Wei-Zen Wei, Ph.D.
Shirish Gadgeel, M.D.
Michael Tainsky, Ph.D.
Julie Boerner, Ph.D.
Putting an even finer focus on speeding treatments from the laboratory to patient bedside, Karmanos’ six cancer working groups represent a synergistic collaboration between the Institute and School’s many laboratory scientists, cancer experts and clinicians who interact directly with patients. Working groups include those that focus on prostate cancer, lung cancer, ovarian cancer, cancer cell signaling, leukemia and lymphoma, and tumor immunology.
Many significant and productive projects have been developed as a result of working group collaborations. One of the most notable comes from the Tumor Immunology Working Group, co-led by Wei-Zen Wei, Ph.D., professor of Immunology and Microbiology at the School of Medicine and Karmanos.
Dr. Wei and her colleagues developed a vaccine that shows potential for treating HER-2/neu breast cancer, one of the deadliest and hardest to treat. A small phase I clinical trial at the Karolinska Institute in Sweden was completed for that vaccine and the trial showed definite immune response to the vaccine.
In addition to its breast cancer vaccine, the Tumor Immunology Working Group is working with Italian scientists to develop a new hybrid DNA vaccine targeting HER2 molecules, which are present in breast, ovarian, lung and other cancers.
“We would like to expand the effectiveness of immunotherapy and make it work against all cancers, but there are a lot of cancers and a lot of difficult challenges,” Dr. Wei said. “You’re going to see research breaking on different fronts.”
The Lung Cancer Working Group is using grant funding to develop a database containing lung cancer patients’ critical information such as age, gender, smoking history, race and other demographic information, as well as cancer stage, type of cancer and treatment, biopsy materials, blood and saliva. That project is due to start in the next few months.
“Our hope is that the information will help us in the future to define which patients are at risk for lung cancer progression, which patients are at risk for not benefitting from chemotherapy, and what markers in the tumor, blood or saliva correlate with the patient’s disease characteristics and outcome,” said Shirish Gadgeel, M.D., co-leader of the Lung Cancer Working Group. Dr. Gadgeel, a member of the Wayne State University Physician Group, also is leader of the Thoracic Oncology Multidisciplinary Team and associate professor of Internal Medicine.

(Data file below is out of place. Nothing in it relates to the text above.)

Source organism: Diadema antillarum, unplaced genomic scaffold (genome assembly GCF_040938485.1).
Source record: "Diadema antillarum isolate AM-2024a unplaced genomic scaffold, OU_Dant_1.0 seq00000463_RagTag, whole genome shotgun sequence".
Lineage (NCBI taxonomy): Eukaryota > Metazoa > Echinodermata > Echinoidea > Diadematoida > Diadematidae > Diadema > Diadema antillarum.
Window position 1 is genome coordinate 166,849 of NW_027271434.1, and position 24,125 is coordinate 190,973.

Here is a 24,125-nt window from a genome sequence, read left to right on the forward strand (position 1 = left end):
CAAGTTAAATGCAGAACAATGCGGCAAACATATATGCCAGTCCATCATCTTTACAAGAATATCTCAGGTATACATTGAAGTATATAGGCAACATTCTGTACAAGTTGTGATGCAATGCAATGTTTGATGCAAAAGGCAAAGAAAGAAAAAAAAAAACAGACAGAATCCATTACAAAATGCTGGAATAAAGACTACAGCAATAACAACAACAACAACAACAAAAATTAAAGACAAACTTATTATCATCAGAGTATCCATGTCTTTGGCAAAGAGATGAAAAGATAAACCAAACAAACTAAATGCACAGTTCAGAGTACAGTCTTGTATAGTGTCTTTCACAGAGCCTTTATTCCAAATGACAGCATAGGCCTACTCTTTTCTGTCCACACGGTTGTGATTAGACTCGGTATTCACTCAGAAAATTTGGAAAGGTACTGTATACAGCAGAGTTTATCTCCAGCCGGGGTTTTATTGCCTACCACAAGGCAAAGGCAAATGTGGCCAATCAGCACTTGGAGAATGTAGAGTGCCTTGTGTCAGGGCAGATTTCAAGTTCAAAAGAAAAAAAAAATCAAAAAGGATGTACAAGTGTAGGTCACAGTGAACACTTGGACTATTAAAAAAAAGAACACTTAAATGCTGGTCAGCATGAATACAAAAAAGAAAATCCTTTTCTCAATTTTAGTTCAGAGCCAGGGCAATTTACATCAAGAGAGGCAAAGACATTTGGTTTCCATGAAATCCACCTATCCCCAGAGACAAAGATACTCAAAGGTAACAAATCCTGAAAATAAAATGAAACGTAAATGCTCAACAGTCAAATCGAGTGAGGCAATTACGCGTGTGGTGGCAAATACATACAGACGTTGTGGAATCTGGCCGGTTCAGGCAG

The Lung Cancer Working Group also is looking to establish a formal lung cancer program, one recognized by the National Cancer Institute that would secure increased funding for research into lung cancer, which kills more people annually than breast, colon, prostate, kidney and liver cancers, and melanoma, combined.
The Ovarian Cancer Working Group is studying the immune response to tumor proteins that could lead to a blood-based ovarian cancer screening test.
“A lot of screenings for cancer are non-specific,” said Michael Tainsky, Ph.D., co-leader of the Ovarian Cancer Working Group and leader of the Molecular Biology & Genetics Program and professor in the Department of Pathology.
“What we need is a way to catch cancer early and we need a way of detection that doesn’t rely on the size of the tumor but rather the host immune system’s response to it,” he added. “We are taking advantage of immune response against tumor proteins for the test.”
Doctors say collaboration among working group members have changed the way they think about developing new treatments and how they treat patients. Many of the working groups include experts in the areas of biology, chemistry, computer science, genetics, autoimmune diseases, cancer imaging, cryotherapy, pathology and molecular biology.
Graduate-level medical students and doctors from other hospitals, including Beaumont, Henry Ford, St. John, Oakwood and Children’s Hospital of Michigan, also participate in the working groups.
“You sometimes have to change the way you think,” Dr. Tainsky said. “There’s a whole new way of how we study the disease of ovarian cancer. For example, there is new information that certain ovarian cancer tumors really arise in the fallopian tubes. We are evaluating how to build this new information into our blood screening test.”
Besides changing perspectives on how to diagnose and treat cancer, doctors also say it’s enlightening to get out of their areas of study and hear about colleagues’ projects.“Part of the reason I like science is it is different every day,” said Julie Boerner, Ph.D., co-leader of the Cancer Cell Signaling Working Group and assistant professor in the Department of Pharmacology. “We are always learning new things. We come to every meeting learning something new that we can add to our own research."